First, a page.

With Christmas so close, it’s not surprising that the music industry has bombarded us with costly box-sets. My own response is schizophrenic: positive, because I love things like an extra five discs’ worth of the Allman Brothers’ Live At The Fillmore, but negative because it’s getting way too expensive. The latter is compounded by something else, something cynical.
Think back a few years ago, when some rock columnist brilliantly conceived of the notion of “Fifty Quid Man” in reference to those over 35 or 40 who would pop into HMV or some other record store and plunk down £50 or so on a mix of new DVDs and CDs. What has changed is that they’re more likely to drop that money (or more) at amazon.co.uk, but the impetus remains the same: the record companies are exploiting those with a bit of disposable income and a predilection toward physical formats, while there are still enough of us alive to clear out a limited edition of worthwhile quantities, e.g. 2000 numbered LPs.
What has changed besides where we buy – records shops are closing as fast as hi-fi stores – is the trend for the younger listener to eschew physical formats entirely. They simply don’t want to house shelves full of discs, a loathing of baggage due to living in cyberspace. DVDs and Blu-rays, probably more so than music carriers, will eventually succumb to streaming if the UK ever gets broadband speeds equal to those in, say, Estonia, but Blu-rays still (for my money) deliver the best images.
Back to music, though. This month alone, without referring to amazon’s suggestions, I’ve sprung for two more Led Zeppelin deluxe boxes, two more McCartneys, the Allmans’ Fillmore sets as CDs and Blu-rays (don’t ask…), the 5CD box set of Japan-only Beatles CDs, the Beatles mono LP box, a ludicrous Neil Young multi-disc box of his latest album, including a 45rpm 7in singles version, and I’ve just learned of a Kinks’ 50th Anniversary box.
Also out are sets for Deep Purple (“Mk I” line-up – their first three LPs, with extras, mono AND stereo, etc, on five CDs), the complete Four Seasons catalogue in a box, a 50th Anniversary Who hits package, a four-CD Captain Beefheart box set, one for the Hollies’ 50th, a hundred-track Monkees box, George Harrison’s Apple period in a box, the latest in Bob Dylan’s “Bootleg” series, an eight-CD Rory Gallagher box, new Rolling Stones releases from the vaults, including early gigs from the 1970s, and much more.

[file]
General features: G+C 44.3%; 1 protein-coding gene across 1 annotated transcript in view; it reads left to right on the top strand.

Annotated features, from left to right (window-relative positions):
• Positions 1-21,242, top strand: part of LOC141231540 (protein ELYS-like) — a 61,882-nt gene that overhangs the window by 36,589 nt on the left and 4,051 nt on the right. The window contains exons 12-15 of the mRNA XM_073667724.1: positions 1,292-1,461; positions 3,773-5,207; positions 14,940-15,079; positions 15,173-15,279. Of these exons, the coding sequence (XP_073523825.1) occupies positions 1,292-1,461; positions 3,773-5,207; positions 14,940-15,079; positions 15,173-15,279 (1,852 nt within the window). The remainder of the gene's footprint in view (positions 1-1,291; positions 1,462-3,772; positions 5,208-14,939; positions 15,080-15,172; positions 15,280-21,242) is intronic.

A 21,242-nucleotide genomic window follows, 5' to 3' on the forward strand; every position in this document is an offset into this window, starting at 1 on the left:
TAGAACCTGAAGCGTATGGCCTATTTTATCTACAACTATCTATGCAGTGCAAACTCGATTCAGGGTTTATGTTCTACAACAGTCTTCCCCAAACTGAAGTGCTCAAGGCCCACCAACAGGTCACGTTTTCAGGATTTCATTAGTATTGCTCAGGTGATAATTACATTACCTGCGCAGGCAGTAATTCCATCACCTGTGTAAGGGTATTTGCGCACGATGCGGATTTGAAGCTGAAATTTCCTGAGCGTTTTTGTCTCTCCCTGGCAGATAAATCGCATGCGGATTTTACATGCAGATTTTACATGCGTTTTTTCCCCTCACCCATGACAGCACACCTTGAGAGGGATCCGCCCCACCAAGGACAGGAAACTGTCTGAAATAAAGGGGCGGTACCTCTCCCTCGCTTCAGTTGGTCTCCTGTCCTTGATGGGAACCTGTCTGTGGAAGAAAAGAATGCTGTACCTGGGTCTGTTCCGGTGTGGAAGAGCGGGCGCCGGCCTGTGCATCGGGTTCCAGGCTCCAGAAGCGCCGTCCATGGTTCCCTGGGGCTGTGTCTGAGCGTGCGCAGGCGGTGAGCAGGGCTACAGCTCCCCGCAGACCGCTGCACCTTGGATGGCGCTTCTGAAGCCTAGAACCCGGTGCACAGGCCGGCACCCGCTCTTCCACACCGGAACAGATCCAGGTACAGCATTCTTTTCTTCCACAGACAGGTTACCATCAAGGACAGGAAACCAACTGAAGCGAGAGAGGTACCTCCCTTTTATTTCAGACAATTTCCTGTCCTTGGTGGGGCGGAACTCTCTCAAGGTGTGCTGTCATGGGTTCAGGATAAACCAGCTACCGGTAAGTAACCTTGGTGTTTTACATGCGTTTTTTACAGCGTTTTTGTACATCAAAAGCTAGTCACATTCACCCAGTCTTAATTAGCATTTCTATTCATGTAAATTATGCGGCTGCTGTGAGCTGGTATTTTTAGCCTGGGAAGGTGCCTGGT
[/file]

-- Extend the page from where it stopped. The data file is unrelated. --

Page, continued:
To be fair, the music industry is emulating every other industry that realises you cannot beat an anniversary as a reason to produce costly limited editions. For most of the above, the hook is the “50th Anniversary”, as we are now in the midst of the half-century point since British rock bands “invaded” America and changed musical history forever.
The Beatles came first, so their catalogue already has been reissued in its entirety, unless EMI and Apple can come up with another combination. By my reckoning, their mono, stereo, albums and singles catalogues have all been remastered. The Stones, the Kinks, the Who, the Yardbirds, the Animals … it’s gonna be an expensive couple of years. Then it will be time for Woodstock’s 50th, followed by a half-century of disco and punk.
As it’s now an addiction, I will continue to succumb to the lure of the box set, despite the nagging feeling that I will never get to listen to all of them. But as the Italians say, “Non vedo l’ora”.*
With Latinate sarcasm, I hasten to add.
© Ken Kessler 2014
*”I can’t wait”